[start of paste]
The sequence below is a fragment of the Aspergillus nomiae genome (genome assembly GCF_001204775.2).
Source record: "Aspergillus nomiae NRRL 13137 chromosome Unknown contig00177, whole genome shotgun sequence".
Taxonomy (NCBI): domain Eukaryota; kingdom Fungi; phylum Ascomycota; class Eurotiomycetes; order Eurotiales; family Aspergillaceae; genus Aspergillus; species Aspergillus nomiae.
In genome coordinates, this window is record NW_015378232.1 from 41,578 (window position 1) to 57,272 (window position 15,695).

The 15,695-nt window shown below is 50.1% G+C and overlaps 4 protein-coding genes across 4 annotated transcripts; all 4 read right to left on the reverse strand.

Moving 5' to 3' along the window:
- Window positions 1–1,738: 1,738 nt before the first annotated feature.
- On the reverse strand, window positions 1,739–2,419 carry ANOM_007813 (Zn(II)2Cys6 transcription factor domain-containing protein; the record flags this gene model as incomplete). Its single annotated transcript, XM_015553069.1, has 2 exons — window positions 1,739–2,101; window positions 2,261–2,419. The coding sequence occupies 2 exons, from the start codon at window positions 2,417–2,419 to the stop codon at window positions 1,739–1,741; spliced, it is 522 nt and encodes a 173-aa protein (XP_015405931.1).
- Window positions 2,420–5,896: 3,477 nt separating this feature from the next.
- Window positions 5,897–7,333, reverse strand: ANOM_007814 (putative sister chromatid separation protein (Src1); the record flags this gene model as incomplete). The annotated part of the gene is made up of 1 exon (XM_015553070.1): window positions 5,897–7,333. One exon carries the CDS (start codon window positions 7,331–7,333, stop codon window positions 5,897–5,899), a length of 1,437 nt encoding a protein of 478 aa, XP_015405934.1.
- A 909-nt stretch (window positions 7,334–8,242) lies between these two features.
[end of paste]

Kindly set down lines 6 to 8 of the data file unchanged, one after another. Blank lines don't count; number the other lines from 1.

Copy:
Moving 5' to 3' along the window:
- Window positions 1–1,738: 1,738 nt before the first annotated feature.
- On the reverse strand, window positions 1,739–2,419 carry ANOM_007813 (Zn(II)2Cys6 transcription factor domain-containing protein; the record flags this gene model as incomplete). Its single annotated transcript, XM_015553069.1, has 2 exons — window positions 1,739–2,101; window positions 2,261–2,419. The coding sequence occupies 2 exons, from the start codon at window positions 2,417–2,419 to the stop codon at window positions 1,739–1,741; spliced, it is 522 nt and encodes a 173-aa protein (XP_015405931.1).